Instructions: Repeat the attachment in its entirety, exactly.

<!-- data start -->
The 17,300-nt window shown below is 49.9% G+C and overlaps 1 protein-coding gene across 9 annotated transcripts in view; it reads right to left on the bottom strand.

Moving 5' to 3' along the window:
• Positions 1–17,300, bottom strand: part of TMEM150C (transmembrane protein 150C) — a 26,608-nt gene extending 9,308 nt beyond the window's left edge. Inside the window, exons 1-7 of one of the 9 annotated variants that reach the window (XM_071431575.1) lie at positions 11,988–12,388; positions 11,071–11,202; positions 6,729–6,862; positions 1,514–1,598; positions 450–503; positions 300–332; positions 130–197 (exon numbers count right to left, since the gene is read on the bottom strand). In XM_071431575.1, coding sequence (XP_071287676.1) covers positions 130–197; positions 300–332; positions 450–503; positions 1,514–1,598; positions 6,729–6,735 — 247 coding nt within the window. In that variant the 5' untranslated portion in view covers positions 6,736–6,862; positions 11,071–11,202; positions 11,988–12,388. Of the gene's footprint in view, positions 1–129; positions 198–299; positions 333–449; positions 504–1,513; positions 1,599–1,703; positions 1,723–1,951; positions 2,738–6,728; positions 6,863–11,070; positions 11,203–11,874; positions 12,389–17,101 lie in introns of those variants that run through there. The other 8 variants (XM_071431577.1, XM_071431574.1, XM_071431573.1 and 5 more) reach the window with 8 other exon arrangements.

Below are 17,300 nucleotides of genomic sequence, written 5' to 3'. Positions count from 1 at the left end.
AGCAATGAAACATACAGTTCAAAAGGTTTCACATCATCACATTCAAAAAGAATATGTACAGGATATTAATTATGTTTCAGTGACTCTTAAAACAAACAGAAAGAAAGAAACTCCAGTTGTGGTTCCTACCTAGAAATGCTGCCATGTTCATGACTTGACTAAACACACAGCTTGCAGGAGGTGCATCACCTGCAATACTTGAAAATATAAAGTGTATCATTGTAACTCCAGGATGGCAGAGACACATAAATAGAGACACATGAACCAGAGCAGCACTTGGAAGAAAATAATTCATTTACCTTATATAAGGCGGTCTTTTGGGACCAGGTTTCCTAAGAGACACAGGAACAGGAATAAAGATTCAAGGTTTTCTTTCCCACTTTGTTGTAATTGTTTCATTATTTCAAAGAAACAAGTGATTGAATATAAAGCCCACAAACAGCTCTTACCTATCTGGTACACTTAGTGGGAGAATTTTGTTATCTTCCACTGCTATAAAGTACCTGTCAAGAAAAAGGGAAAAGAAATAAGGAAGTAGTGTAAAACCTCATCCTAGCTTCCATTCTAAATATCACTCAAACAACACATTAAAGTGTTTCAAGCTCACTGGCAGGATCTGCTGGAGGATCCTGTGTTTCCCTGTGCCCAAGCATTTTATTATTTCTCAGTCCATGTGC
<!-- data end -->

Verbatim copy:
The 17,300-nt window shown below is 49.9% G+C and overlaps 1 protein-coding gene across 9 annotated transcripts in view; it reads right to left on the bottom strand.

Moving 5' to 3' along the window:
• Positions 1–17,300, bottom strand: part of TMEM150C (transmembrane protein 150C) — a 26,608-nt gene extending 9,308 nt beyond the window's left edge. Inside the window, exons 1-7 of one of the 9 annotated variants that reach the window (XM_071431575.1) lie at positions 11,988–12,388; positions 11,071–11,202; positions 6,729–6,862; positions 1,514–1,598; positions 450–503; positions 300–332; positions 130–197 (exon numbers count right to left, since the gene is read on the bottom strand). In XM_071431575.1, coding sequence (XP_071287676.1) covers positions 130–197; positions 300–332; positions 450–503; positions 1,514–1,598; positions 6,729–6,735 — 247 coding nt within the window. In that variant the 5' untranslated portion in view covers positions 6,736–6,862; positions 11,071–11,202; positions 11,988–12,388. Of the gene's footprint in view, positions 1–129; positions 198–299; positions 333–449; positions 504–1,513; positions 1,599–1,703; positions 1,723–1,951; positions 2,738–6,728; positions 6,863–11,070; positions 11,203–11,874; positions 12,389–17,101 lie in introns of those variants that run through there. The other 8 variants (XM_071431577.1, XM_071431574.1, XM_071431573.1 and 5 more) reach the window with 8 other exon arrangements.

Below are 17,300 nucleotides of genomic sequence, written 5' to 3'. Positions count from 1 at the left end.
AGCAATGAAACATACAGTTCAAAAGGTTTCACATCATCACATTCAAAAAGAATATGTACAGGATATTAATTATGTTTCAGTGACTCTTAAAACAAACAGAAAGAAAGAAACTCCAGTTGTGGTTCCTACCTAGAAATGCTGCCATGTTCATGACTTGACTAAACACACAGCTTGCAGGAGGTGCATCACCTGCAATACTTGAAAATATAAAGTGTATCATTGTAACTCCAGGATGGCAGAGACACATAAATAGAGACACATGAACCAGAGCAGCACTTGGAAGAAAATAATTCATTTACCTTATATAAGGCGGTCTTTTGGGACCAGGTTTCCTAAGAGACACAGGAACAGGAATAAAGATTCAAGGTTTTCTTTCCCACTTTGTTGTAATTGTTTCATTATTTCAAAGAAACAAGTGATTGAATATAAAGCCCACAAACAGCTCTTACCTATCTGGTACACTTAGTGGGAGAATTTTGTTATCTTCCACTGCTATAAAGTACCTGTCAAGAAAAAGGGAAAAGAAATAAGGAAGTAGTGTAAAACCTCATCCTAGCTTCCATTCTAAATATCACTCAAACAACACATTAAAGTGTTTCAAGCTCACTGGCAGGATCTGCTGGAGGATCCTGTGTTTCCCTGTGCCCAAGCATTTTATTATTTCTCAGTCCATGTGC